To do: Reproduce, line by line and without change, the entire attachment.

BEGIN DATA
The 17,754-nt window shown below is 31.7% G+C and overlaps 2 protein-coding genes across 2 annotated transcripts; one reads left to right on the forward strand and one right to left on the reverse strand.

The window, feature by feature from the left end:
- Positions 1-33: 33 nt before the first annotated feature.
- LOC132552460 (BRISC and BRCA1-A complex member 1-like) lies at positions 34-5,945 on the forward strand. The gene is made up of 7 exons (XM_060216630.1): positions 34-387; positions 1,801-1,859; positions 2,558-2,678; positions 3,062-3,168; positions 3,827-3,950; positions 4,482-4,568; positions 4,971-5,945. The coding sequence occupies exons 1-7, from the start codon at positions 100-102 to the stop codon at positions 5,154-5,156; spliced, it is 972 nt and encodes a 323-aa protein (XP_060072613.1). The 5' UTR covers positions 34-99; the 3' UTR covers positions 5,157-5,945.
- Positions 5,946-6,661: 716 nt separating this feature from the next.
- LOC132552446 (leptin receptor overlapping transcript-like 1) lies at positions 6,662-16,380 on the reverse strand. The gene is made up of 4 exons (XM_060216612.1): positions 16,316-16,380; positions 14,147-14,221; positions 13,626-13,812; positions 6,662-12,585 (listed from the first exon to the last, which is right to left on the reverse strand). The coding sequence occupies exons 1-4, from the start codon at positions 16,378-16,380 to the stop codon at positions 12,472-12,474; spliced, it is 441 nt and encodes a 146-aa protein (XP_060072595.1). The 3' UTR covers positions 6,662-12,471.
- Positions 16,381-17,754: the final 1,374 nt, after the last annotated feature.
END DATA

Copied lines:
The 17,754-nt window shown below is 31.7% G+C and overlaps 2 protein-coding genes across 2 annotated transcripts; one reads left to right on the forward strand and one right to left on the reverse strand.

The window, feature by feature from the left end:
- Positions 1-33: 33 nt before the first annotated feature.
- LOC132552460 (BRISC and BRCA1-A complex member 1-like) lies at positions 34-5,945 on the forward strand. The gene is made up of 7 exons (XM_060216630.1): positions 34-387; positions 1,801-1,859; positions 2,558-2,678; positions 3,062-3,168; positions 3,827-3,950; positions 4,482-4,568; positions 4,971-5,945. The coding sequence occupies exons 1-7, from the start codon at positions 100-102 to the stop codon at positions 5,154-5,156; spliced, it is 972 nt and encodes a 323-aa protein (XP_060072613.1). The 5' UTR covers positions 34-99; the 3' UTR covers positions 5,157-5,945.
- Positions 5,946-6,661: 716 nt separating this feature from the next.
- LOC132552446 (leptin receptor overlapping transcript-like 1) lies at positions 6,662-16,380 on the reverse strand. The gene is made up of 4 exons (XM_060216612.1): positions 16,316-16,380; positions 14,147-14,221; positions 13,626-13,812; positions 6,662-12,585 (listed from the first exon to the last, which is right to left on the reverse strand). The coding sequence occupies exons 1-4, from the start codon at positions 16,378-16,380 to the stop codon at positions 12,472-12,474; spliced, it is 441 nt and encodes a 146-aa protein (XP_060072595.1). The 3' UTR covers positions 6,662-12,471.
- Positions 16,381-17,754: the final 1,374 nt, after the last annotated feature.